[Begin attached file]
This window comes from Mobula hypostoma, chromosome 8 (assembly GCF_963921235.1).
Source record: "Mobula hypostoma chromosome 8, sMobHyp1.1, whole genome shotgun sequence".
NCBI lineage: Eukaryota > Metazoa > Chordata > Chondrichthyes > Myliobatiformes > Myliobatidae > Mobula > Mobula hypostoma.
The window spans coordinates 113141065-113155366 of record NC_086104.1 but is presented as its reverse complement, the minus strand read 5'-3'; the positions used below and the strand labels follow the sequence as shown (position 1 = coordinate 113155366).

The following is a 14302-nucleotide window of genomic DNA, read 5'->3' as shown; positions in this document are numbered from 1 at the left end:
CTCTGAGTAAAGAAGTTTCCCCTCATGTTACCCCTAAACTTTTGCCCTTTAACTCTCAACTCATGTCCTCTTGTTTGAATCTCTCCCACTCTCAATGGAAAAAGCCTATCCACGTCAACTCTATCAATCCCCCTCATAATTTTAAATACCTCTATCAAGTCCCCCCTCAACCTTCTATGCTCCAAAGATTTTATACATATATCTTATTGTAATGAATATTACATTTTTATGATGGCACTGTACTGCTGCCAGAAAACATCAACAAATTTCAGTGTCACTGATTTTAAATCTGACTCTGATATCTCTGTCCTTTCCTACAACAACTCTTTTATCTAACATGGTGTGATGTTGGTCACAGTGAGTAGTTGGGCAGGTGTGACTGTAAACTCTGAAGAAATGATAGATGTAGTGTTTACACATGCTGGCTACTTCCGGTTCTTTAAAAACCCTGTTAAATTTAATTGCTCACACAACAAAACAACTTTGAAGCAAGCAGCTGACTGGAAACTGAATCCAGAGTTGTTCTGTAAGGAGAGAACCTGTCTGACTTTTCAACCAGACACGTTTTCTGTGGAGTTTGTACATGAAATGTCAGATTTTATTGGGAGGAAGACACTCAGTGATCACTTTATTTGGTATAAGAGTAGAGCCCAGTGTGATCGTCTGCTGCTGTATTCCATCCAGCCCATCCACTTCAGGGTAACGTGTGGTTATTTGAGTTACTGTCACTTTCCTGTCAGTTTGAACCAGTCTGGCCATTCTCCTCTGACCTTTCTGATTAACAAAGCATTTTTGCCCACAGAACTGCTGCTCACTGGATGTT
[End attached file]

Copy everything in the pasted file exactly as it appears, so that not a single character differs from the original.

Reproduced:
This window comes from Mobula hypostoma, chromosome 8 (assembly GCF_963921235.1).
Source record: "Mobula hypostoma chromosome 8, sMobHyp1.1, whole genome shotgun sequence".
NCBI lineage: Eukaryota > Metazoa > Chordata > Chondrichthyes > Myliobatiformes > Myliobatidae > Mobula > Mobula hypostoma.
The window spans coordinates 113141065-113155366 of record NC_086104.1 but is presented as its reverse complement, the minus strand read 5'-3'; the positions used below and the strand labels follow the sequence as shown (position 1 = coordinate 113155366).

The following is a 14302-nucleotide window of genomic DNA, read 5'->3' as shown; positions in this document are numbered from 1 at the left end:
CTCTGAGTAAAGAAGTTTCCCCTCATGTTACCCCTAAACTTTTGCCCTTTAACTCTCAACTCATGTCCTCTTGTTTGAATCTCTCCCACTCTCAATGGAAAAAGCCTATCCACGTCAACTCTATCAATCCCCCTCATAATTTTAAATACCTCTATCAAGTCCCCCCTCAACCTTCTATGCTCCAAAGATTTTATACATATATCTTATTGTAATGAATATTACATTTTTATGATGGCACTGTACTGCTGCCAGAAAACATCAACAAATTTCAGTGTCACTGATTTTAAATCTGACTCTGATATCTCTGTCCTTTCCTACAACAACTCTTTTATCTAACATGGTGTGATGTTGGTCACAGTGAGTAGTTGGGCAGGTGTGACTGTAAACTCTGAAGAAATGATAGATGTAGTGTTTACACATGCTGGCTACTTCCGGTTCTTTAAAAACCCTGTTAAATTTAATTGCTCACACAACAAAACAACTTTGAAGCAAGCAGCTGACTGGAAACTGAATCCAGAGTTGTTCTGTAAGGAGAGAACCTGTCTGACTTTTCAACCAGACACGTTTTCTGTGGAGTTTGTACATGAAATGTCAGATTTTATTGGGAGGAAGACACTCAGTGATCACTTTATTTGGTATAAGAGTAGAGCCCAGTGTGATCGTCTGCTGCTGTATTCCATCCAGCCCATCCACTTCAGGGTAACGTGTGGTTATTTGAGTTACTGTCACTTTCCTGTCAGTTTGAACCAGTCTGGCCATTCTCCTCTGACCTTTCTGATTAACAAAGCATTTTTGCCCACAGAACTGCTGCTCACTGGATGTT